The Letter Of The Law (TCWT)

The Letter Of The Law (TCWT)

Write a letter to an antagonist. That’s what we were asked to do for TCWT this month. You know what was the hardest bit? Choosing a character who actually IS an antagonist — or rather, finding a character who was an antagonist, but fully developed enough that I cared to write a letter to them.

Today is World Book Day, and I’m dressed as Éponine (pictures to come, if anyone is interested). So, let’s continue with the Les Misérables theme …

Dear Inspector Javert,

You never saw yourself as an antagonist. I like that. You believe in your work. You believe that everything you’ve done is the right thing: that Valjean, having broken his parole, deserved to be hunted down through the new life he’d made. He deserved to have the status he’d worked so hard for compromised by somebody who couldn’t let go of a petty crime. He deserved to be judged and treated with suspicion when he tried to do the right thing, because once a thief, always a thief. Obviously, he deserved everything he got.

Did you hear that? That was sarcasm. I mean, you might not get it. Maybe I’m being too concise. You, after all, spent several pages soliloquising before you jumped. It wasn’t the longest chapter in the book, but that’s a long time to be talking to yourself. Perhaps you needed psychiatric help.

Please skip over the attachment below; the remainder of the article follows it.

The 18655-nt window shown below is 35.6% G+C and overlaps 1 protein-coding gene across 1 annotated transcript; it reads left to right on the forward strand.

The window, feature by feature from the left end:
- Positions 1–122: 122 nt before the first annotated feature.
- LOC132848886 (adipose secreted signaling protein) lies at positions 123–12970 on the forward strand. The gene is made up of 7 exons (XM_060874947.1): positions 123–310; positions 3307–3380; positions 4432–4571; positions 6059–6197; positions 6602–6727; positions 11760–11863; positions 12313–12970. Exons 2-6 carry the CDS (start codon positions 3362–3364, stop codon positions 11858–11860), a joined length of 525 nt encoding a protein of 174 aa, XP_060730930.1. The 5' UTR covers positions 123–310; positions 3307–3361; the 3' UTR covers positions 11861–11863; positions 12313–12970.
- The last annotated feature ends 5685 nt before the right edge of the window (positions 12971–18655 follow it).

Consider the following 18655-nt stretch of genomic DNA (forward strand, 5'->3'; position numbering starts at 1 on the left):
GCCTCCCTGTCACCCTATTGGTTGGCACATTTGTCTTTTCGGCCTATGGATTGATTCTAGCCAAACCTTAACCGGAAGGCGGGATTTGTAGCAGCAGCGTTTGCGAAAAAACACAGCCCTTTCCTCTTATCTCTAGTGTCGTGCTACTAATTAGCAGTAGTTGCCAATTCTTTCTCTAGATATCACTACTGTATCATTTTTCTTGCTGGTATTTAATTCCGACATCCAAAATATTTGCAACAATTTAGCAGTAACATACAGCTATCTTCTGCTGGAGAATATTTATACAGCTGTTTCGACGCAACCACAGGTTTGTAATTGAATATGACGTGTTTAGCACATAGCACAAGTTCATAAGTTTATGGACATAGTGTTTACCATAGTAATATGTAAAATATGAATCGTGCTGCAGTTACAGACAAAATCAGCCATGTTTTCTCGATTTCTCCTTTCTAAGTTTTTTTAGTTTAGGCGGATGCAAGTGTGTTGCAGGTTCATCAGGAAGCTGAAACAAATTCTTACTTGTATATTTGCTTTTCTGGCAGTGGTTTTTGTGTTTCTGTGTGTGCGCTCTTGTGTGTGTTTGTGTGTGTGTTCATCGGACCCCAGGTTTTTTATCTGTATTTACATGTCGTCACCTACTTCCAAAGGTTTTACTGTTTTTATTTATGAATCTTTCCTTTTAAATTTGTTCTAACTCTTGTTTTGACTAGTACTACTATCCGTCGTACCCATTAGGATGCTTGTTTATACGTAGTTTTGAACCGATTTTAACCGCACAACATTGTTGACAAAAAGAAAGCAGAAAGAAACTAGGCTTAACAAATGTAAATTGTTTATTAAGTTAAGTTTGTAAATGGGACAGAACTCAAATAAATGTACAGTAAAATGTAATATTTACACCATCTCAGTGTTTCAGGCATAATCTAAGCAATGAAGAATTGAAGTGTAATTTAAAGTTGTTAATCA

But I do wonder if you actually thought about the whole thing. If you ever wondered whether what you were doing was truly the best use of your skill set. I know you had a crisis of belief when Valjean let you go — we’re not talking about that. Let’s get down to basics. He stole a loaf of bread and went to jail. He tried to escape, so spent longer in jail. And then he broke his parole and disappeared and, oh, guess what? Made something of himself!

Is that such a crime? Is there some personal reason why you got involved, why you took him on as your pet project? Perhaps you believed that while he was at large, you were failing The Law. You were failing in your duties.

And if that’s the truth, then I am so sorry. I pity you.

You didn’t need to spend all those years hunting him. He didn’t need to spend all those years being hunted. Don’t you see, Javert? You went through all that — and for what? To realise that you were wrong? To doubt, who never doubted all these years? He didn’t do anything to deserve it and it breaks my heart that you took it as your task with such conviction, so that failing, or being compromised, was enough to prompt you to end your life.

I wish I could show you that there was more to Valjean than 24601 and the stolen bread. I wish I could show you that there was more to the world than prisoners and their guards.

You were born inside a jail, weren’t you? I forget the details of your childhood. It’s a few years now since I read your story, and people have shared different ones with me since then. But being born in a jail, if I’m right about that — that’s an awful way to grow up. The things you must have seen as a child, the people you must have met with … how is that a childhood? Of course you saw everything as black and white. No one ever showed you that there was more to morality than whether you were in chains or holding a whip.